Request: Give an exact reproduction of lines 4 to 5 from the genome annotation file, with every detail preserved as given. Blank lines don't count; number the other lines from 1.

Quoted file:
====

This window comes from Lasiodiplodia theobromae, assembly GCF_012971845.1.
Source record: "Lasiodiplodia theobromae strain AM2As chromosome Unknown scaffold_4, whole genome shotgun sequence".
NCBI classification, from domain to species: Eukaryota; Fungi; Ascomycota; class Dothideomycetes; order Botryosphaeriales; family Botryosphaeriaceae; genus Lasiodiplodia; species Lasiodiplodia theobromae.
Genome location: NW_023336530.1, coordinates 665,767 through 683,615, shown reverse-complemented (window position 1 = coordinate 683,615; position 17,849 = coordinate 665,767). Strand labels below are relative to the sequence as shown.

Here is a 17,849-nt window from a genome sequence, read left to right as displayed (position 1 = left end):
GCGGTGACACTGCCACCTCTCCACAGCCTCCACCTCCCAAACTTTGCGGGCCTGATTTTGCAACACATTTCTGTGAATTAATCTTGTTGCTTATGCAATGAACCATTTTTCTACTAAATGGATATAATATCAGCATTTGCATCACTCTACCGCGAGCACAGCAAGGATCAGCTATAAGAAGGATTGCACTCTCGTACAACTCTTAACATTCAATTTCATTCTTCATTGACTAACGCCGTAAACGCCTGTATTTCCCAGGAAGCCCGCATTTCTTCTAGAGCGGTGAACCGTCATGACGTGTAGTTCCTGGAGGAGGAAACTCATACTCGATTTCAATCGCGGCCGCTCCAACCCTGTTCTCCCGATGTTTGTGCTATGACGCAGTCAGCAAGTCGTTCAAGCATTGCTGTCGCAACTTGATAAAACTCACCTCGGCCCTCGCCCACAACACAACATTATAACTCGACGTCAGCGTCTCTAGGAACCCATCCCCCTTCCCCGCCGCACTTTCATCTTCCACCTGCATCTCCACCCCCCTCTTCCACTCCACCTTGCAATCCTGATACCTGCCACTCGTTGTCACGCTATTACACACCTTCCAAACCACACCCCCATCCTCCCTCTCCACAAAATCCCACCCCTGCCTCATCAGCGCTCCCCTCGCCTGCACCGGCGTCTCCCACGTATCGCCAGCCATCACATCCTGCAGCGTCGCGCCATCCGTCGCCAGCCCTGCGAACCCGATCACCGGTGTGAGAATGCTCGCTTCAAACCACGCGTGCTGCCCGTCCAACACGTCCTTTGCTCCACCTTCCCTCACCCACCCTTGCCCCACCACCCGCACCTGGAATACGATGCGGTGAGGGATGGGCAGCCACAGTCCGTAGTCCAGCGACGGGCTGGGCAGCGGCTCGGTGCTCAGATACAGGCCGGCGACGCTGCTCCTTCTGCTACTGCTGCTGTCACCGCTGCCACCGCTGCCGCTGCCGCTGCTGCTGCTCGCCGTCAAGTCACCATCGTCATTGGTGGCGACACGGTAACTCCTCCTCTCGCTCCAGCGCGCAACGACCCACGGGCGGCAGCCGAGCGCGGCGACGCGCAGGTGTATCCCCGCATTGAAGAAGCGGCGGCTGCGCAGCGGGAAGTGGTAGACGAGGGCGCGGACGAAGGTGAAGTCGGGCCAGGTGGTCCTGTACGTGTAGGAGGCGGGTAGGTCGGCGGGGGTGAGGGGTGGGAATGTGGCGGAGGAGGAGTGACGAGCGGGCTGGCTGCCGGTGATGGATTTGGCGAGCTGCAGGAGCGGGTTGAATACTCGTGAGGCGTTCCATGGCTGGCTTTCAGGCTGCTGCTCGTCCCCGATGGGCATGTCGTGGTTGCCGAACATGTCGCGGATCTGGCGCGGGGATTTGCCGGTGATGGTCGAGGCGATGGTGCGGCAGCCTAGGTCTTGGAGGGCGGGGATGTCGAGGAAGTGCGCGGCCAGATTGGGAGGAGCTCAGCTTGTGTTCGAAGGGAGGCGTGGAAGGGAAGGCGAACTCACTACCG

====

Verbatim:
Genome location: NW_023336530.1, coordinates 665,767 through 683,615, shown reverse-complemented (window position 1 = coordinate 683,615; position 17,849 = coordinate 665,767). Strand labels below are relative to the sequence as shown.

Here is a 17,849-nt window from a genome sequence, read left to right as displayed (position 1 = left end):